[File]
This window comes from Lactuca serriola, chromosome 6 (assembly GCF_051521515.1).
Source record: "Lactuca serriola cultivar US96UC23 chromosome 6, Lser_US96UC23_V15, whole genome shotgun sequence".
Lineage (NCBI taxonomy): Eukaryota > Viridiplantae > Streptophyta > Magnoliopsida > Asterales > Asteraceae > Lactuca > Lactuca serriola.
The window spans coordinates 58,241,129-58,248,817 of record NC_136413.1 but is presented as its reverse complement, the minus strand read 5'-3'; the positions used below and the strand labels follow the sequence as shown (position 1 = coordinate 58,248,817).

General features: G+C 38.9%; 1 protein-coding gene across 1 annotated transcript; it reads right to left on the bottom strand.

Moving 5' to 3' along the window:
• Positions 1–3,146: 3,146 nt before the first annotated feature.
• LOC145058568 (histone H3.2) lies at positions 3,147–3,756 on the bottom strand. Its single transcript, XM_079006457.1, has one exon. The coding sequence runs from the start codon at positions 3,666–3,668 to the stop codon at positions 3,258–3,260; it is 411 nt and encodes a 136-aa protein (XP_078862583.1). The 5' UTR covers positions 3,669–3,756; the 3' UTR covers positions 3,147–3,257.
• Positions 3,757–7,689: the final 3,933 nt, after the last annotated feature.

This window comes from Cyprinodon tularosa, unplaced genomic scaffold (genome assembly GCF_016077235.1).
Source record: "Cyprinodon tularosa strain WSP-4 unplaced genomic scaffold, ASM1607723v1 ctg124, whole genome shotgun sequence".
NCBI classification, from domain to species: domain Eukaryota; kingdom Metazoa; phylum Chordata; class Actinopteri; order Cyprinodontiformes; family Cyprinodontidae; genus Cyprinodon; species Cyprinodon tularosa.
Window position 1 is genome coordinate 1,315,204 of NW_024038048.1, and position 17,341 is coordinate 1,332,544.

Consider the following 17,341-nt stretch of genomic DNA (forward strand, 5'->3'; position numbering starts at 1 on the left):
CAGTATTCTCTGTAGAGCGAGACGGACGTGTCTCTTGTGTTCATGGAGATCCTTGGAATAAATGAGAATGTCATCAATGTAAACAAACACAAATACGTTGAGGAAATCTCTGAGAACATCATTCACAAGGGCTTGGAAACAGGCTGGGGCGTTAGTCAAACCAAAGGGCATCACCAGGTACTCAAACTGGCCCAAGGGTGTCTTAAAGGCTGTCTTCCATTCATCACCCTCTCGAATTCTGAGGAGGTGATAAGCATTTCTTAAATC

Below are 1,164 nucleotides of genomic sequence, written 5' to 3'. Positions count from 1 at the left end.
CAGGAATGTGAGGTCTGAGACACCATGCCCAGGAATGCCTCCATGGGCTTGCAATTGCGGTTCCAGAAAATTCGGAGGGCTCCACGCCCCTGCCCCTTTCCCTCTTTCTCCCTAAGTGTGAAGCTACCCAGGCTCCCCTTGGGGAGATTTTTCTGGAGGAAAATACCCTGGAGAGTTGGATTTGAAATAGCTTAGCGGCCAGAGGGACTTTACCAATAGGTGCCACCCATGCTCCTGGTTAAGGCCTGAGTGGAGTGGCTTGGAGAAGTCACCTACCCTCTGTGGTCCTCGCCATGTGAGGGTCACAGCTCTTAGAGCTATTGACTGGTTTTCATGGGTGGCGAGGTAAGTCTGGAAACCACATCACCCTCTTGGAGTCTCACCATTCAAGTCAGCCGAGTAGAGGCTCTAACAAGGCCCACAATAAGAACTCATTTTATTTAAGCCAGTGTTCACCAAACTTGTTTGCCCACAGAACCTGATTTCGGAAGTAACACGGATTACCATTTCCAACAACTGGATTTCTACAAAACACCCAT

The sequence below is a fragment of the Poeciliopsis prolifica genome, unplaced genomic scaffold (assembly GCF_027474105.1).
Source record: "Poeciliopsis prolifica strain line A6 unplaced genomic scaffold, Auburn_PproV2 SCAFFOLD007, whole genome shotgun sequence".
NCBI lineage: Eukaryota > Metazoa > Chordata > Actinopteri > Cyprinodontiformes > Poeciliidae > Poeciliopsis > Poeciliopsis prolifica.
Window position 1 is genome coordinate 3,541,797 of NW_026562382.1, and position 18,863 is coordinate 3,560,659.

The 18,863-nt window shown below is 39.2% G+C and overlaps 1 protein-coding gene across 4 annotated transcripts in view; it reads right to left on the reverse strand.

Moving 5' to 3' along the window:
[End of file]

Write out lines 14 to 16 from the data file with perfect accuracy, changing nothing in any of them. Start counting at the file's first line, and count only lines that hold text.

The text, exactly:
Consider the following 17,341-nt stretch of genomic DNA (forward strand, 5'->3'; position numbering starts at 1 on the left):
CAGTATTCTCTGTAGAGCGAGACGGACGTGTCTCTTGTGTTCATGGAGATCCTTGGAATAAATGAGAATGTCATCAATGTAAACAAACACAAATACGTTGAGGAAATCTCTGAGAACATCATTCACAAGGGCTTGGAAACAGGCTGGGGCGTTAGTCAAACCAAAGGGCATCACCAGGTACTCAAACTGGCCCAAGGGTGTCTTAAAGGCTGTCTTCCATTCATCACCCTCTCGAATTCTGAGGAGGTGATAAGCATTTCTTAAATC

Below are 1,164 nucleotides of genomic sequence, written 5' to 3'. Positions count from 1 at the left end.